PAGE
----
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Pollution crisis in India's cities causing reverse urbanisation as workers flee to countryside

By 2030, around half of India’s population are expected to have moved to towns and cities

Tom Batchelor
Monday 20 November 2017 12:30 GMT
Delhi is now the world’s most polluted capital according to the WHO, with pollution levels that regularly exceed those of Beijing
Delhi is now the world’s most polluted capital according to the WHO, with pollution levels that regularly exceed those of Beijing (Getty)

Toxic smog in some of India’s most populated cities is forcing workers to flee to the countryside in an unexpected demographic shift that could reverse a decades-old trend of urbanisation.

In the capital, Delhi, poisonous microscopic particles have spiked to 75 times the level considered safe by the World Health Organisation (WHO).

The pollution – equivalent to smoking 40 cigarettes a day – has triggered a public health crisis which is now pushing some to migrate away from urban areas.

Delhi is now considered the most polluted city in the world, according to the Brookings Institute, while at least two-and-a-half million premature deaths are blamed on poor air quality across the country as a whole.

Meanwhile, the pace of urbanisation in India is growing twice as fast as China, with more than 10 million people migrating to cities and towns each year.

By 2030, around half of India’s population – or 590 million people – are expected to have moved to urban areas.

But the mounting public health crisis suggests there could be a small but significant number of people bucking that trend.

One high profile departure from Delhi is Costa Rica’s ambassador, Mariela Cruz Alvarez, who has moved to the southern Indian state of Karnataka to avoid the smog.

Others are following suit, including rural farmers who had moved to the city to take up domestic work including driving and cleaning.

India's current pollution crisis will barely dent the huge number of urbanising Indians, but Anumita Roychowdhury, executive director at the Centre for Science and Environment, said India’s template for urbanisation “needs changing”.

"Air pollution is a huge issue, but it is a myth that only big cities are polluted; pollution levels are rising in smaller cities, too. So where can you run away to?" she told the Thomson Reuters Foundation.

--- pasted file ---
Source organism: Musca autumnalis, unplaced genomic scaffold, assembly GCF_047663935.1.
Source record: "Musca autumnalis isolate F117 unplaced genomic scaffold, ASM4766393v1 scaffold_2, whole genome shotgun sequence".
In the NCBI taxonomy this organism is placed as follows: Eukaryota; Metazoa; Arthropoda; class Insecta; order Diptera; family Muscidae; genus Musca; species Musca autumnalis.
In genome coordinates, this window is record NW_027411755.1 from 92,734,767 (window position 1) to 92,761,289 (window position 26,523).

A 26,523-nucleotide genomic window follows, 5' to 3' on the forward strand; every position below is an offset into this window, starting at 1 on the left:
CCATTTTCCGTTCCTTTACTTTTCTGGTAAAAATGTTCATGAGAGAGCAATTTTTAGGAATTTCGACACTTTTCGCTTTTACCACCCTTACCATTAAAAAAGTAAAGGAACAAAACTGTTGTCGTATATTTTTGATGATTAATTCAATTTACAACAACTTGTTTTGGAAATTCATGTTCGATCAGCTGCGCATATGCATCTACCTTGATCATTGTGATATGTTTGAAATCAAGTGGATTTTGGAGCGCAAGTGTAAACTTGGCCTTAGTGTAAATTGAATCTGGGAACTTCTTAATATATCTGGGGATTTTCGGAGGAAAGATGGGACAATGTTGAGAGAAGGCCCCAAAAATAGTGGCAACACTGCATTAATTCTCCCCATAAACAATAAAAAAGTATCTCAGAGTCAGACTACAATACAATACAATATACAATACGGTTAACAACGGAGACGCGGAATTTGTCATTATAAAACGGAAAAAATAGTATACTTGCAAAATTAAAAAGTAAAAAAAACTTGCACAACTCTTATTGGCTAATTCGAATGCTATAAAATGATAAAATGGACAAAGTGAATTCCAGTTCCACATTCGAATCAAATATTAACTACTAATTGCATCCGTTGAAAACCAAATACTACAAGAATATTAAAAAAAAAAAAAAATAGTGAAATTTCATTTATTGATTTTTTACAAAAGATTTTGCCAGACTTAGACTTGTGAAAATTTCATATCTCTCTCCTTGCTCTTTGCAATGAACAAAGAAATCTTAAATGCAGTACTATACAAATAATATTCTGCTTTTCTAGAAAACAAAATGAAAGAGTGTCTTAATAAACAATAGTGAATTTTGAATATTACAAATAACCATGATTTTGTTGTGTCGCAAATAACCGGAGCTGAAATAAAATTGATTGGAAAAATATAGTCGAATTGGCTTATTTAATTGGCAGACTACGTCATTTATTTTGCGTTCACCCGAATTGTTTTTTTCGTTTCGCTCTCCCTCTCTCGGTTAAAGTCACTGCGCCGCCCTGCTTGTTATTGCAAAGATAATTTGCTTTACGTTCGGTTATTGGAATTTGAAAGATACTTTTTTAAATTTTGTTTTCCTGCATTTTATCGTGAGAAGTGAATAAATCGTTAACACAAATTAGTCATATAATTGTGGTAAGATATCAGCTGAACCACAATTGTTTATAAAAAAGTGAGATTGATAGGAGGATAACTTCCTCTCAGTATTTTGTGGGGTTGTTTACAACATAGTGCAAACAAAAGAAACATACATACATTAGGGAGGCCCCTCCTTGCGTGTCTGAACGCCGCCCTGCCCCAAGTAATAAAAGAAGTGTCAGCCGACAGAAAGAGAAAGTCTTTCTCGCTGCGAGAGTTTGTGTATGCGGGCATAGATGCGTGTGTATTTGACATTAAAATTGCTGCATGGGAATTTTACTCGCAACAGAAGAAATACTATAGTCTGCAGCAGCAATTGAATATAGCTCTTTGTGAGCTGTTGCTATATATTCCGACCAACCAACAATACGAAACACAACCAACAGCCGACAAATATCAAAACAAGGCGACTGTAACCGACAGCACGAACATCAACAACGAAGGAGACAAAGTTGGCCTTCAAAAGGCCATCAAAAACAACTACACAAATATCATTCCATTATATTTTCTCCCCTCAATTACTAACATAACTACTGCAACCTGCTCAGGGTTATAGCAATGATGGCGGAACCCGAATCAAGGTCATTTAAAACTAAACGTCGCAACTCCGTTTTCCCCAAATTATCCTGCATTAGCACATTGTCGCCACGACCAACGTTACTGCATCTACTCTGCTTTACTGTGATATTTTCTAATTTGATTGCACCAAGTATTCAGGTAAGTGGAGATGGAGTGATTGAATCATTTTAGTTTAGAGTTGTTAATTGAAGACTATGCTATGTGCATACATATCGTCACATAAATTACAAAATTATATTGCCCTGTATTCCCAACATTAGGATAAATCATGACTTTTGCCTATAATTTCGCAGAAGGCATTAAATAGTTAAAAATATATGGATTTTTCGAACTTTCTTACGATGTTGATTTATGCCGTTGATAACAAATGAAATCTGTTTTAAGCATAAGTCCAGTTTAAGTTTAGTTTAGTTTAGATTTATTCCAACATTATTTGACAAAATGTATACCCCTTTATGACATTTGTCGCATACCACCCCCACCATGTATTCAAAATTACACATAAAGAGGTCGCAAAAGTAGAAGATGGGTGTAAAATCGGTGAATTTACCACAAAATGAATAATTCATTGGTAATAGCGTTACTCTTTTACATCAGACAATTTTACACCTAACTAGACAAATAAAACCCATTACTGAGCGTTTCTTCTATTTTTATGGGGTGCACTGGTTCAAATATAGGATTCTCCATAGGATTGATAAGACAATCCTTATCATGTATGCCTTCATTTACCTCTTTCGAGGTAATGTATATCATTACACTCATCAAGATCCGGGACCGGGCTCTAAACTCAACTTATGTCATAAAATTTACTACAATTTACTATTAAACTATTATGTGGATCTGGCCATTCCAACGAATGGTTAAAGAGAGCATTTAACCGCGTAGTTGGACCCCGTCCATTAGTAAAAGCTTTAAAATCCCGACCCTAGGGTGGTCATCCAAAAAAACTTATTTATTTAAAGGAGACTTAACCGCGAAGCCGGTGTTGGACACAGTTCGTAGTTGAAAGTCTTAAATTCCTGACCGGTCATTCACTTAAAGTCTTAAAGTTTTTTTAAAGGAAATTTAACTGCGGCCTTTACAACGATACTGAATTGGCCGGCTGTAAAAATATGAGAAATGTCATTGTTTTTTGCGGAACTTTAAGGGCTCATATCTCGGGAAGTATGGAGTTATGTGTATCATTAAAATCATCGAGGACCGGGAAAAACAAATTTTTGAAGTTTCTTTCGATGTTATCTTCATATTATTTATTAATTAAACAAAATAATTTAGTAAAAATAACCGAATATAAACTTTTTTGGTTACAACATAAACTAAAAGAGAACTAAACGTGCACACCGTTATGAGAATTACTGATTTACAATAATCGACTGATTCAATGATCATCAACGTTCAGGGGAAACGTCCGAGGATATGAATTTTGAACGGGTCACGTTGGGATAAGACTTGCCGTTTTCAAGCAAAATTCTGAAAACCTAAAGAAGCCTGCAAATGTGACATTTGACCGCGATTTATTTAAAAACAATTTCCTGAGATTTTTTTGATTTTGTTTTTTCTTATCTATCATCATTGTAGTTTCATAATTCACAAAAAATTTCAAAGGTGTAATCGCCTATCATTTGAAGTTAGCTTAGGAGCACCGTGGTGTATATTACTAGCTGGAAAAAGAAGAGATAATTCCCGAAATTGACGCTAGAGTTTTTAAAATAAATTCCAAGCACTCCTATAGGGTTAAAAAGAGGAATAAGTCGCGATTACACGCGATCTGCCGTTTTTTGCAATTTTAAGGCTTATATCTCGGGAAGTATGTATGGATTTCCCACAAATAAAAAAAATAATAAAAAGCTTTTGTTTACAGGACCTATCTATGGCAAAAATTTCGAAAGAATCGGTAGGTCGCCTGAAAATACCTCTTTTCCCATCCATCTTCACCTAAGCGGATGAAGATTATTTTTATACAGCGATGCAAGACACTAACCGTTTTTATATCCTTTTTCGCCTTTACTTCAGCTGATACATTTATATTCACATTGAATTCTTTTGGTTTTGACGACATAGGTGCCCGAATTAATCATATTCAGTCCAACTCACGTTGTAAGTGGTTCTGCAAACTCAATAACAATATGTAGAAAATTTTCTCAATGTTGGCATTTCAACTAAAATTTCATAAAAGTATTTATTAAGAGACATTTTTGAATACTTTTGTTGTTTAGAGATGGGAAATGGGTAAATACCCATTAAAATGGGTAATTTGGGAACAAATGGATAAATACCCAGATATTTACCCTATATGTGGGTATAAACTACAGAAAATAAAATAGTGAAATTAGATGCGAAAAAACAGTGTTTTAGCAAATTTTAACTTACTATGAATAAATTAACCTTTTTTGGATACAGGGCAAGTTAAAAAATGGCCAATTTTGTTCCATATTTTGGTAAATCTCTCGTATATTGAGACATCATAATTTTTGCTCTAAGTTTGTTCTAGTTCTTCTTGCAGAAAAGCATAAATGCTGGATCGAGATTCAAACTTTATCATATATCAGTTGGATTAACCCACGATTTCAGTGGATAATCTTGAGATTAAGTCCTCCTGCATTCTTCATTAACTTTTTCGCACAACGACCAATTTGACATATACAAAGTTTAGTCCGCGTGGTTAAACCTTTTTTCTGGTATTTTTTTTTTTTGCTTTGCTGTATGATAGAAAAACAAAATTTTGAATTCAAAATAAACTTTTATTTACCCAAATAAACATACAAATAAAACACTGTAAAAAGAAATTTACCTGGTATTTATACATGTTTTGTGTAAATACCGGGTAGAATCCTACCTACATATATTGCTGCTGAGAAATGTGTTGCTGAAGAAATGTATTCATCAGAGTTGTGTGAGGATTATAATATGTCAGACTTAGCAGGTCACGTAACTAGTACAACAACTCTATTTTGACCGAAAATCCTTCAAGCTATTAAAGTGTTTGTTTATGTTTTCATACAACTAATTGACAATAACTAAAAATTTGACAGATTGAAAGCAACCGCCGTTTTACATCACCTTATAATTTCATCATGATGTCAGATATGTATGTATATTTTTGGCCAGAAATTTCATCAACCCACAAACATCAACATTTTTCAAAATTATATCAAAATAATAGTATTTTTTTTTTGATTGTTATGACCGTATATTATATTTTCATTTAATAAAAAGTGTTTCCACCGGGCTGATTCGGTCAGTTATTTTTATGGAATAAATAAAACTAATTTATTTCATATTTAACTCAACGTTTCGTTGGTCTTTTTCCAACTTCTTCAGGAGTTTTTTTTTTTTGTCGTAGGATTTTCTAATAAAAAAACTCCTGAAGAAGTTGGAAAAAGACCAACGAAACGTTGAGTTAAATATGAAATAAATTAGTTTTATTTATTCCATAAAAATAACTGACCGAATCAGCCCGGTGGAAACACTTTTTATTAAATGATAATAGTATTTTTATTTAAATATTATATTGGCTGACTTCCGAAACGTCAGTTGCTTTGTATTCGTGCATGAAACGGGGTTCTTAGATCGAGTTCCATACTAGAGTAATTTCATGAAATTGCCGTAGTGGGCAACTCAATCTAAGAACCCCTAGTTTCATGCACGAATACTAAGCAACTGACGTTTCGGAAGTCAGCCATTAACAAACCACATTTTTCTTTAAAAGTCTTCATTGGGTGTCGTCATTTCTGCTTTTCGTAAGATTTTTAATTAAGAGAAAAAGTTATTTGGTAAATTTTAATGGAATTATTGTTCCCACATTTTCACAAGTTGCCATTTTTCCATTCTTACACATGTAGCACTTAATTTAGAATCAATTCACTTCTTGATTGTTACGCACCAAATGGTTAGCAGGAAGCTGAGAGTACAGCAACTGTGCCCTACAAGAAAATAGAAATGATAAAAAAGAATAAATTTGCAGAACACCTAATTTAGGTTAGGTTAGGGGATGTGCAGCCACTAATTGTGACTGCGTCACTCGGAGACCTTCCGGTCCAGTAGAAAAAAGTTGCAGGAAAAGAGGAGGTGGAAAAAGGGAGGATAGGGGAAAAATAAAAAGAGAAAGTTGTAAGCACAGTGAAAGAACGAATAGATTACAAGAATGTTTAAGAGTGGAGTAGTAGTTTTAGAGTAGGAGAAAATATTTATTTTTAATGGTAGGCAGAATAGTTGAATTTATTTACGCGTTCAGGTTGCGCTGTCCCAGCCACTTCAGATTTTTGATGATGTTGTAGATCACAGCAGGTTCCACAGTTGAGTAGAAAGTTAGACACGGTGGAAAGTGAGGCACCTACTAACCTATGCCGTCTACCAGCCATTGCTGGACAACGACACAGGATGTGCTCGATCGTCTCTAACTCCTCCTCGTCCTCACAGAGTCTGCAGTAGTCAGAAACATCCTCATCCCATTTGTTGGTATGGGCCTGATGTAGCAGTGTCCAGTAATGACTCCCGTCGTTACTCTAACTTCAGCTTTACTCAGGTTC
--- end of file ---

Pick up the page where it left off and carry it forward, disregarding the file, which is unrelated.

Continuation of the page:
Vinod Kumar, who moved to Chennai from a village in southern Tamil Nadu, said he planned to return to take up organic farming on the family land.

"It's only now that I realise how lucky we were in the village to have clean air and clean water, and not be ill from pollution all the time," he said.

According to WHO measures in 2016, based on PM2.5 levels 9 Indian cities are among the world's 20 most polluted cities.

Dr Ruth Kattumuri, co-director of the India Observatory at the London School of Economics, told The Independent congested air in cities was forcing some to relocate.

But she added that there were other push and pull factors, including "not being able to access adequate economic opportunities in cities due to any limitations based on their skill levels; not having access to the quality of life they expected; and social and familial ties and commitments".

India’s Prime Minister, Narendra Modi, has touted urbanisation as an “opportunity” not a “problem” for India’s rural communities.

“If anything has the potential to mitigate poverty it is our cities,” he said last year. “That is why people from poor places migrate to cities, as they find opportunities there.”

But there has been criticism of the government for failing to tackle the pollution problem, which has been worsened by a combination of crop burning, construction dust and exhaust fumes.

Authorities have been taking measures to mitigate the immediate crisis, including temporarily closing schools, stopping most trucks from entering Delhi and banning crop burning in and around the capital.

But the government put off a decision for rationing car usage and the limited measures currently employed don't address the root causes.

Ms Roychowdhury said the city's pollution had been trapped this week by a lack of wind at ground level, colliding winds in the upper atmosphere, and cooling temperatures.

Air quality typically gets worse at this time of year as nearby farmers burn fields and people build street fires to keep warm.

The conditions this week prompted the capital's top elected official, Arvind Kejriwal, to describe Delhi as a "gas chamber”.

Even a slight slowdown in migration to cities could ease pressure on housing, public services and infrastructure such as electricity, internet and transport.

It could also prompt authorities to reassess India's demographics as it prepares to overtake China as the most populous country.

Additional reporting Thomson Reuters Foundation

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